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07-uhfDistributed - EE 541 Fall 2009 Course Notes#7...

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EE 541, Fall 2009: Course Notes #7 Distributed Circuit Architectures For Analog Signal Processing At Ultra High Frequencies Dr. John Choma Professor of Electrical Engineering University of Southern California Ming Hsieh Department of Electrical Engineering University Park: Mail Code: 0271 Los Angeles, California 90089–0271 213–740–4692 [USC Office] 213–740–8677 [USC Fax] [email protected] ABSTRACT: This technical report details the circuit foundations governing the design and development of quasi-distributed, linear, monolithic amplifiers for broadband analog signal processing applications. Although, these foundations can embrace virtually all solid state device technologies, the implicitly implied focus through- out this report is conventional CMOS technology. As a prelude to documenting a variety of viable circuit topologies for consideration, a review of classic transmission line theory and concepts is provided. Two engineering purposes are served by this review. First, it establishes the propriety of exploiting distributed networks as a practical means of realizing amplifiers for ultra high frequency sys- tem applications. Second, it produces the engineering insights that necessarily underpin the reliable and reproducible realization of quasi-distributed monolithic amplifiers. Original: February 2006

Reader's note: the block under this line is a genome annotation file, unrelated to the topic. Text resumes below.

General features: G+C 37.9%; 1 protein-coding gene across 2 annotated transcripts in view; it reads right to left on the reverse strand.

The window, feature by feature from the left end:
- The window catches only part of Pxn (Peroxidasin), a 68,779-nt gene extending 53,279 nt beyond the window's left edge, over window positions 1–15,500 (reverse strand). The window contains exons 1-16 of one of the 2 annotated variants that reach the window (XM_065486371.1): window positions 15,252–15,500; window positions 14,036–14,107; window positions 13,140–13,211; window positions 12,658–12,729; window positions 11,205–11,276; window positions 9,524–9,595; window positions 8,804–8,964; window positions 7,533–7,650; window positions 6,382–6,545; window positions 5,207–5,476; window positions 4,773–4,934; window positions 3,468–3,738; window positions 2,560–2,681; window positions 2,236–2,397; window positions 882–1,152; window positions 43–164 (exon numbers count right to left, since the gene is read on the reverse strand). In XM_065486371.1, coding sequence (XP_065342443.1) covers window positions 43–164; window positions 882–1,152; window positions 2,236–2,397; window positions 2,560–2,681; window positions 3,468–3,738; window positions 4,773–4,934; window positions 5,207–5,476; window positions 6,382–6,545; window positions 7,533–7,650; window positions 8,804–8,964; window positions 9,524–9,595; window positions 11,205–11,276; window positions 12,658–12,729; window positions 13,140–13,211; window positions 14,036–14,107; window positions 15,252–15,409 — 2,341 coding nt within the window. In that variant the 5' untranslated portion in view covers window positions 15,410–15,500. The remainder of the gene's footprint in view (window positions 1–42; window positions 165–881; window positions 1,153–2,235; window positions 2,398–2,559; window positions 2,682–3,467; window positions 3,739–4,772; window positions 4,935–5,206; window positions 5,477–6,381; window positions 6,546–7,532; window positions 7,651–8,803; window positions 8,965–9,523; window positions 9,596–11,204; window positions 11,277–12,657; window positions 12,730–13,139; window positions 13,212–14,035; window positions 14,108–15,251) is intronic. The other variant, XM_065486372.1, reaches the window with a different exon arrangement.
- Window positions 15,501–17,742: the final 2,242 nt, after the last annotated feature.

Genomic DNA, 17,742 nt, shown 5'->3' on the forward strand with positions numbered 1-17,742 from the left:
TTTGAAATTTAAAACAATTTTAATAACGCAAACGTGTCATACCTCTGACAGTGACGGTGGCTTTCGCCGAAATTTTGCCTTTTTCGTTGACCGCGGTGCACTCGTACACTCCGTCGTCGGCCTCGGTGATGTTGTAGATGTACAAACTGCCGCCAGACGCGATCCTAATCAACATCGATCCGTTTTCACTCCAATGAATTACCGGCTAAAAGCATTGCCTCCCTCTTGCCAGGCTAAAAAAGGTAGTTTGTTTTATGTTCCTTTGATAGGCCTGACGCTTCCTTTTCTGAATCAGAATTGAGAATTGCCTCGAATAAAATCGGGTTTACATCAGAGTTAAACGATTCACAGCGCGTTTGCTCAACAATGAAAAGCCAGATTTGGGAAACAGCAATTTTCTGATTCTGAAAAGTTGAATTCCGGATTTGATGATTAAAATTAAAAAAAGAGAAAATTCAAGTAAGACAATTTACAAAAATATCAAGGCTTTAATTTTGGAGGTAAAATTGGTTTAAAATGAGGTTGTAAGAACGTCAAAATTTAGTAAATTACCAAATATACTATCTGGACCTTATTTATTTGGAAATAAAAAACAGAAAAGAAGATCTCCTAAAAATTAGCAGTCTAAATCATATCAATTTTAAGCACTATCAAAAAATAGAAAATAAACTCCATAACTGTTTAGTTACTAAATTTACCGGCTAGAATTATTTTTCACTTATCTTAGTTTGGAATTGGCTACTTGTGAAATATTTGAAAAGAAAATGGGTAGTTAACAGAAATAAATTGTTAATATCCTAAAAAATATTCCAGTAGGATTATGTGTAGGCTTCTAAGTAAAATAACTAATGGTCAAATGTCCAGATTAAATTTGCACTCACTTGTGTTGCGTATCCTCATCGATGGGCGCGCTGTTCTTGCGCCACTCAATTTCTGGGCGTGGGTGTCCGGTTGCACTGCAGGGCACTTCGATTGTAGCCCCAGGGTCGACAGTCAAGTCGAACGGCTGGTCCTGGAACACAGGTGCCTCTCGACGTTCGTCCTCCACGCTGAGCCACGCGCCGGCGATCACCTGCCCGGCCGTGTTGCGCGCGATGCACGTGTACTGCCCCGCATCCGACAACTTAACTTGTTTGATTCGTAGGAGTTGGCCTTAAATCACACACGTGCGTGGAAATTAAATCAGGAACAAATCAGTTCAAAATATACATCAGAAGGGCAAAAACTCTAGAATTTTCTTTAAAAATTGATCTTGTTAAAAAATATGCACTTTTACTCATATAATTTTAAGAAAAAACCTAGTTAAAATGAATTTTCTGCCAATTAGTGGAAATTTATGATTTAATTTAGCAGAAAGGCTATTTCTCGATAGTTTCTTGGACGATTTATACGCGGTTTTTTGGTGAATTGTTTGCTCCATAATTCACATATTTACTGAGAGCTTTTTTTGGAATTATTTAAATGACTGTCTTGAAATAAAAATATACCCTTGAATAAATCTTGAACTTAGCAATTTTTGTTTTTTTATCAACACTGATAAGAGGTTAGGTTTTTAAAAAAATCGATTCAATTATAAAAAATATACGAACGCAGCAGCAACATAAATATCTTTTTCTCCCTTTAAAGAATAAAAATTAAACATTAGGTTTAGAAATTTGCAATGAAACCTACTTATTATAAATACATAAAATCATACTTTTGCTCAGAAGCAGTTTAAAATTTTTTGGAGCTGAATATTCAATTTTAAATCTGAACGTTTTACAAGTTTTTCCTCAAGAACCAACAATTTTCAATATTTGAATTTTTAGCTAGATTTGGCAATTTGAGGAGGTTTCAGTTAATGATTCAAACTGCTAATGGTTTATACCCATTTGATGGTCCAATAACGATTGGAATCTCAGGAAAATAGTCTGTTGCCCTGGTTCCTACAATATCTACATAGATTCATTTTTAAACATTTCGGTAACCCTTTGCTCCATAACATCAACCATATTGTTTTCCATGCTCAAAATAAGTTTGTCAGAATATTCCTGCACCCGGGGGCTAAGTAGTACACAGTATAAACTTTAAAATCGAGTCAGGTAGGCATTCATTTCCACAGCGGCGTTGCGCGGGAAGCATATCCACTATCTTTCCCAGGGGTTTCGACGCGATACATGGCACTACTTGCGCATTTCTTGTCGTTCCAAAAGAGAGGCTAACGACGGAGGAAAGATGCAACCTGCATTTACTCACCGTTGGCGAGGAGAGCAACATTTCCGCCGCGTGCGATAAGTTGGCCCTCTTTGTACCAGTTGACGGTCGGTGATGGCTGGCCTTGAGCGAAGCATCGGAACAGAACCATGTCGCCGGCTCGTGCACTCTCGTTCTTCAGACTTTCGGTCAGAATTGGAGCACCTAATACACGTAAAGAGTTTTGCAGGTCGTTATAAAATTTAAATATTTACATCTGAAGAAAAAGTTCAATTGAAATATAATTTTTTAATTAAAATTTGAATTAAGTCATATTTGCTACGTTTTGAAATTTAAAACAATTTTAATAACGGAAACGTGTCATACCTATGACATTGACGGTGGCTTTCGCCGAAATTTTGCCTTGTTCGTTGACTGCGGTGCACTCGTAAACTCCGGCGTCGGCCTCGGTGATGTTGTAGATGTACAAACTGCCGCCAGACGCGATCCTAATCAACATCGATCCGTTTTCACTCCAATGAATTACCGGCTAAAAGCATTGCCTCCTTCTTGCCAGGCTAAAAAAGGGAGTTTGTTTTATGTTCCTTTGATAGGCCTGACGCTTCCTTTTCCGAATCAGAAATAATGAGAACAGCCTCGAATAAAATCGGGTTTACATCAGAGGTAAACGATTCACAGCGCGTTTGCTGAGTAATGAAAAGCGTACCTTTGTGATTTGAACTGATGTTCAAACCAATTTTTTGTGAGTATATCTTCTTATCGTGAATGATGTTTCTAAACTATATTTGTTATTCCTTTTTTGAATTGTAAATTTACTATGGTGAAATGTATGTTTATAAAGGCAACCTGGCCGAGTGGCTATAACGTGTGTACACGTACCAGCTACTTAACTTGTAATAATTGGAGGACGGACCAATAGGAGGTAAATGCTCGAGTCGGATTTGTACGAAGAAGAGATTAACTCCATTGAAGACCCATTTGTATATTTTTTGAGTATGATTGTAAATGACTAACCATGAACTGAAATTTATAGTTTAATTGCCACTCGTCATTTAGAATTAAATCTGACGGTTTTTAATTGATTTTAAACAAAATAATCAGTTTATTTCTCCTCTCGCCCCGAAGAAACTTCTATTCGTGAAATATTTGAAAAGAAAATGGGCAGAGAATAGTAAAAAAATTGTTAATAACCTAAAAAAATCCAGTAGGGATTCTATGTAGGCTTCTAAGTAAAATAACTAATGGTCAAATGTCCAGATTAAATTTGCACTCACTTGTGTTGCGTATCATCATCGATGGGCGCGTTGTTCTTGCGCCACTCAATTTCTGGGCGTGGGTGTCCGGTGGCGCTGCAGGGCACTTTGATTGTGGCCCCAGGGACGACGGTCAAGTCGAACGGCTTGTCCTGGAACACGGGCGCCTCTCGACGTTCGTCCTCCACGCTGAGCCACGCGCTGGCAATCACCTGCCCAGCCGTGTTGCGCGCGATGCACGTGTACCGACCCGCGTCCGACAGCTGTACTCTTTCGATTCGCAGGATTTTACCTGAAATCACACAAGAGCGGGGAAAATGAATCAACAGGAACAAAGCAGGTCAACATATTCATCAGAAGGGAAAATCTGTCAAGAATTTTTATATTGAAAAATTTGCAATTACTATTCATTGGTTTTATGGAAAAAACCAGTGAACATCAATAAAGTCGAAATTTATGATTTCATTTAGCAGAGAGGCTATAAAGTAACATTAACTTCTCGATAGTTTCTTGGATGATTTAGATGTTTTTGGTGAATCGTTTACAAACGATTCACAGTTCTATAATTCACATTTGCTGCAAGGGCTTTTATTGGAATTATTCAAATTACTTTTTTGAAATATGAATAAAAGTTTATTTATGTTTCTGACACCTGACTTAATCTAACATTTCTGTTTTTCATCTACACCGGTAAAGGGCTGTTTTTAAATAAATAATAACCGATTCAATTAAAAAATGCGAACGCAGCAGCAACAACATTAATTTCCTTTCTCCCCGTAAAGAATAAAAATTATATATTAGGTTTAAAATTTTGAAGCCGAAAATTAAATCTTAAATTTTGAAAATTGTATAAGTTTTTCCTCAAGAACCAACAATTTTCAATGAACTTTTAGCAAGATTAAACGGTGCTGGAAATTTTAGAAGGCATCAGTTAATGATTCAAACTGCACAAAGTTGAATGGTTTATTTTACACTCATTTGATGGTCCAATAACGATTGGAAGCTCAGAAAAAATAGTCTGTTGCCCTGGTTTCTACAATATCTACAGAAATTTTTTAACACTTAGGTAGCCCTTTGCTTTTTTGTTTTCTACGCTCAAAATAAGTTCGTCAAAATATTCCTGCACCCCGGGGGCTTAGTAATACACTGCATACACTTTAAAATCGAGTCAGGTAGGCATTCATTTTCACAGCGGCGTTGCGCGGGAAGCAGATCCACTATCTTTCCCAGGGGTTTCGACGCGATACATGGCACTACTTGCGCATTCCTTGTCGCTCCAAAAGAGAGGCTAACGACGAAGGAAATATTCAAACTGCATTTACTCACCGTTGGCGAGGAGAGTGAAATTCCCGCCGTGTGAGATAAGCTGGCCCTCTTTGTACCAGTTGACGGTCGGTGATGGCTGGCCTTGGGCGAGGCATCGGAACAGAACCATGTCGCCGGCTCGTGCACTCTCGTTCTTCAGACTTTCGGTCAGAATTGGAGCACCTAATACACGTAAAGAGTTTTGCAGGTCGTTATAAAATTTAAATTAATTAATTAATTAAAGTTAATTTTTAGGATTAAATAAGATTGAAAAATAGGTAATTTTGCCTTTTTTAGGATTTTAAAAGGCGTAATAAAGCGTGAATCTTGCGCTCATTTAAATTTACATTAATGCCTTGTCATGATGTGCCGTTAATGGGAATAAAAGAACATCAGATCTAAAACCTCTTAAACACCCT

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Course Notes #7 USC Viterbi School of Engineering John Choma August 2006 - 219 - Distributed Networks 1.1.0. BASIC FREQUENCY RESPONSE ISSUES When an integrated electronic signal processor is required to operate at signal frequen- cies extending through the mid-tens of gigahertz, the natural engineering inclination is to select a circuit fabrication process featuring active devices characterized by unity gain frequencies that are a factor of three -to- five larger than the highest signal frequency of interest. Several shortcomings pervade this traditional design methodology. The first and most transparent of these limitations is related to the practical availability and cost effectiveness of available devices. For example, if the highest signal frequency of interest is 40 GHz , the need for devices boasting unity gain frequencies of the order of 175 GHz is apparently dictated. Silicon-germanium (SiGe) heterostructure bipolar technologies are available to deliver this demanding frequency signature, as are numerous III-V compound devices, such as gallium arsenide and indium phosphide metal semiconductor field effect transistors (MESFETs). In the case of SiGe, the availability of suit- able foundries is limited, which bodes increased design and development costs. SiGe circuit realizations also tend toward inefficiency from a static power dissipation perspective, particularly if system requirements mandate amplifiers having large gain-bandwidth products. Moreover, the process traveler for SiGe integrated circuits is a complicated multi-mask process that can signifi- cantly limit integrated circuit yield in the absence of heroic, and therefore time intensive, design and circuit layout measures.
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